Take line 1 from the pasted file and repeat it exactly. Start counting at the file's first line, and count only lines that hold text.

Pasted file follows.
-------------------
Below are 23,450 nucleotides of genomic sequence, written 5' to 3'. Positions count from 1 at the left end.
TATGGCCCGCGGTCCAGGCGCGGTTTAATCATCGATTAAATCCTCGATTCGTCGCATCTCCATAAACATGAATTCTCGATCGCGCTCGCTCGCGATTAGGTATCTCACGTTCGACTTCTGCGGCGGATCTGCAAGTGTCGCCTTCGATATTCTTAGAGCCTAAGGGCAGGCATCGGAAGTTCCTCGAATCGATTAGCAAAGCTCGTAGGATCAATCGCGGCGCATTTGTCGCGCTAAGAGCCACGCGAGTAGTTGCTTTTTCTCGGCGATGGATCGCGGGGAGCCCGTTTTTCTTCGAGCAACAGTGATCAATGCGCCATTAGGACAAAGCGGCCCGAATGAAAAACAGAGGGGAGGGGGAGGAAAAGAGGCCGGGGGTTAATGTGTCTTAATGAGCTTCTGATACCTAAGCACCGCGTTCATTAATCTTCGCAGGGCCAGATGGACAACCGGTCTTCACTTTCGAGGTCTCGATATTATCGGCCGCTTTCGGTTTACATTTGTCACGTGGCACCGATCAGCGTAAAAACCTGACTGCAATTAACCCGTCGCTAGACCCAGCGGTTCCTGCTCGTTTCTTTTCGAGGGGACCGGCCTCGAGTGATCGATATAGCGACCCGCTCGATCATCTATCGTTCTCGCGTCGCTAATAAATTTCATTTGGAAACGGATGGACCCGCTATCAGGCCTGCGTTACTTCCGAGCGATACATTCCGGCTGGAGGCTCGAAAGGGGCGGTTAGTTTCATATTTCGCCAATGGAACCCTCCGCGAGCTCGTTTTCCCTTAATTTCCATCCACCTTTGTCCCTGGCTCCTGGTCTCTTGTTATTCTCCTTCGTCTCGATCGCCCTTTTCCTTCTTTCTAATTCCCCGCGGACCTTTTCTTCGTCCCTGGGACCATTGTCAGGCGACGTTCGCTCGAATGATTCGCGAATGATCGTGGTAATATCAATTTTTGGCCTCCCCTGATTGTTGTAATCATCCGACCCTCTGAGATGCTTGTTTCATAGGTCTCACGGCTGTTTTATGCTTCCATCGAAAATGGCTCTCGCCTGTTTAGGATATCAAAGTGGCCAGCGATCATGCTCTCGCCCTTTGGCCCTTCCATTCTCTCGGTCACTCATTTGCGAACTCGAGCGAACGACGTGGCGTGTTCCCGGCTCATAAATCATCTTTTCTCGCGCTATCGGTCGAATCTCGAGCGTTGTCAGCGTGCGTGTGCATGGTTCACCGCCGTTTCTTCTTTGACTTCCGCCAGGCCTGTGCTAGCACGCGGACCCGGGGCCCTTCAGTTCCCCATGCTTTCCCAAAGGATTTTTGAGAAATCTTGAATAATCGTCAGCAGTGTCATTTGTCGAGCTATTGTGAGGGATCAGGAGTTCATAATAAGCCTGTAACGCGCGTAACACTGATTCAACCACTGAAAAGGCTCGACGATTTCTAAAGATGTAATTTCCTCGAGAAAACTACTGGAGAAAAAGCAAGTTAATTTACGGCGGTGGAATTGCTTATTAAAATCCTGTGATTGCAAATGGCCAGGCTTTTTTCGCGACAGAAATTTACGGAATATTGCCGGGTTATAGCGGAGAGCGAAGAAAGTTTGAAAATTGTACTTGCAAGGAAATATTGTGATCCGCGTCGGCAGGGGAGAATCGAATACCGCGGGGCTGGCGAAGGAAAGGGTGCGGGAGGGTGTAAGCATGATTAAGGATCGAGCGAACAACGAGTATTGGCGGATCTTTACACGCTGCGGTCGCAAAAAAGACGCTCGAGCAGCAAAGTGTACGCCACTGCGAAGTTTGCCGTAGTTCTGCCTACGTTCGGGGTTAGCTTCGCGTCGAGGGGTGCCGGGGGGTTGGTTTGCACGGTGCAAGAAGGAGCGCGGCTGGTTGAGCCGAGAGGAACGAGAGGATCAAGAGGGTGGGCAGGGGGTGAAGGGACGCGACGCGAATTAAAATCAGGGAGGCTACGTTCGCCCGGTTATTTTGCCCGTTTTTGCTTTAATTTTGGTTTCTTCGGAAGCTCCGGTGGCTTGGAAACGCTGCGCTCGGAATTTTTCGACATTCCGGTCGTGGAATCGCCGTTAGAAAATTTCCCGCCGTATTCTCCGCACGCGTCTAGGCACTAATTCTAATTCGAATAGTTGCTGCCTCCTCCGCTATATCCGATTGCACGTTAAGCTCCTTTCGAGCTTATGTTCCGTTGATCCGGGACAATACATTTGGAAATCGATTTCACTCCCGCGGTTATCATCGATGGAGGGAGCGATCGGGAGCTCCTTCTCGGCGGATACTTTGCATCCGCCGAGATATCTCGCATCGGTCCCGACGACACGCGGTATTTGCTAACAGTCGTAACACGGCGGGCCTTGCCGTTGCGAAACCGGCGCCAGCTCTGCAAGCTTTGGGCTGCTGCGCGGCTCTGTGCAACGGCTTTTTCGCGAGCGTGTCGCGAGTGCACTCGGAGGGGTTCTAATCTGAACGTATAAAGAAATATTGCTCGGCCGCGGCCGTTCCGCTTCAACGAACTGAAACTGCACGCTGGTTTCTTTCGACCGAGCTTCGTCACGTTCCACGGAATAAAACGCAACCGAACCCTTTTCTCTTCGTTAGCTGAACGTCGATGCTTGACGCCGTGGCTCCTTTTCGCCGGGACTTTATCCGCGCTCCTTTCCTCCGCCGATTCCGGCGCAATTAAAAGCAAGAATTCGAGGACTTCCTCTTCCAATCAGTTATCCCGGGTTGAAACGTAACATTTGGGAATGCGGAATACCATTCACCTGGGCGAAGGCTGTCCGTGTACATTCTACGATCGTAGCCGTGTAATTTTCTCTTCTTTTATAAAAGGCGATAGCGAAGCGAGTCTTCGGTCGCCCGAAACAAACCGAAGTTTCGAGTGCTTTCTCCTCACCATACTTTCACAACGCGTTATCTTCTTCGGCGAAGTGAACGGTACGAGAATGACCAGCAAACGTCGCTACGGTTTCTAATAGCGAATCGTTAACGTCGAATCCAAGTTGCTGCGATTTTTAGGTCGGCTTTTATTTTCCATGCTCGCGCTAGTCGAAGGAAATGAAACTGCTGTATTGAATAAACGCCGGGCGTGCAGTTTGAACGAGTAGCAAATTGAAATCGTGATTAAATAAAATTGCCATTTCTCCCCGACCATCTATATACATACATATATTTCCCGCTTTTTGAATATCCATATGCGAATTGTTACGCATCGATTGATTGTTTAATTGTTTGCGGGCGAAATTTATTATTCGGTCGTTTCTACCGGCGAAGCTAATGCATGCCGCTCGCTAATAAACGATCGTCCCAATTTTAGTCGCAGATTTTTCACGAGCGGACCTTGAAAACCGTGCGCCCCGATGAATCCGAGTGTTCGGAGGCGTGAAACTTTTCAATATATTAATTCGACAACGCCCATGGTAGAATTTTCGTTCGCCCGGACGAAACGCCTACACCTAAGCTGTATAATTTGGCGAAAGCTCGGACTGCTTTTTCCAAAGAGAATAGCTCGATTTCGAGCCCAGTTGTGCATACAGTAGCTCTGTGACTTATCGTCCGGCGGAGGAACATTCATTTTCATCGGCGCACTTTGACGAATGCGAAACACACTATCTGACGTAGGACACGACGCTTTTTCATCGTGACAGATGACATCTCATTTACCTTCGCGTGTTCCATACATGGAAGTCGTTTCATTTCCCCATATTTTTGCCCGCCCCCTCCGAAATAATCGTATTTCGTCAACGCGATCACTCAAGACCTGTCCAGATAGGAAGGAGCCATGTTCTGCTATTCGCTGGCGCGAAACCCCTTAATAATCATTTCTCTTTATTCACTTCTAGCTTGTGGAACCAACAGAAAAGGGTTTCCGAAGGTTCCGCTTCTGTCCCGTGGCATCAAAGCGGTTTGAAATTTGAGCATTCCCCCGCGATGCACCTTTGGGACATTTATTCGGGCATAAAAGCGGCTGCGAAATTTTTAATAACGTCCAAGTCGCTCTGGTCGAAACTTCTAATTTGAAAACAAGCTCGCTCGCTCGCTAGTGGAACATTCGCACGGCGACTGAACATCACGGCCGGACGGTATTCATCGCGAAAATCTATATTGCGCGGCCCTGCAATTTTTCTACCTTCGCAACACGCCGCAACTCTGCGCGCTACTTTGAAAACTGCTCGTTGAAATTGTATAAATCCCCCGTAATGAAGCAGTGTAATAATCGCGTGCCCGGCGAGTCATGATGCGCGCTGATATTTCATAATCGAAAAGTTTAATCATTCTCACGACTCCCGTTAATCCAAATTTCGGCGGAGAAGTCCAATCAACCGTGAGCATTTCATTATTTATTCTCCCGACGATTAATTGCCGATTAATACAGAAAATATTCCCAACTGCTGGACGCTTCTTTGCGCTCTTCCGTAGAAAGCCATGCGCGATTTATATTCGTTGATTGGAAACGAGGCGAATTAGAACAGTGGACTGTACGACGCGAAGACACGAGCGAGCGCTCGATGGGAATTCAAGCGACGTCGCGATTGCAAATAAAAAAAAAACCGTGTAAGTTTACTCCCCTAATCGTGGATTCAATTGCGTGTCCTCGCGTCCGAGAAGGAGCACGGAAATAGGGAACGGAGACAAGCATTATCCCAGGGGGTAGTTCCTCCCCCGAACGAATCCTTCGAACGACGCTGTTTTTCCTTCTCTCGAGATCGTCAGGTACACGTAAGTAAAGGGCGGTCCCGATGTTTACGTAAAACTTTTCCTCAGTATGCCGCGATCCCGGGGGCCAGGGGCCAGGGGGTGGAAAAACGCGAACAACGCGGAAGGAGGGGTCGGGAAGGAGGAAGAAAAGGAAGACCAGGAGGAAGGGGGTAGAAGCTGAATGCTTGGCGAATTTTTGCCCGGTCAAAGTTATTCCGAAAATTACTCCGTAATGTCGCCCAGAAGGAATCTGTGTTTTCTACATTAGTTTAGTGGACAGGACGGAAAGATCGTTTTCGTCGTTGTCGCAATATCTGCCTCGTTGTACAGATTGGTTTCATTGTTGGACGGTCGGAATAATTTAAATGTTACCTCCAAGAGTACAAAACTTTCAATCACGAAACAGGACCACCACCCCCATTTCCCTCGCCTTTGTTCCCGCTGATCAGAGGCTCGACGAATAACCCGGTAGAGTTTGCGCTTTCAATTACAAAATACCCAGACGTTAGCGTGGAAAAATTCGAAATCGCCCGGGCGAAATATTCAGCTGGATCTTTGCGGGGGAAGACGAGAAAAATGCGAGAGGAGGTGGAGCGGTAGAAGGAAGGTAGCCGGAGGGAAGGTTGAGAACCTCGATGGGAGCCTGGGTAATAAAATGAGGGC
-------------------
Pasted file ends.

Below are 23,450 nucleotides of genomic sequence, written 5' to 3'. Positions count from 1 at the left end.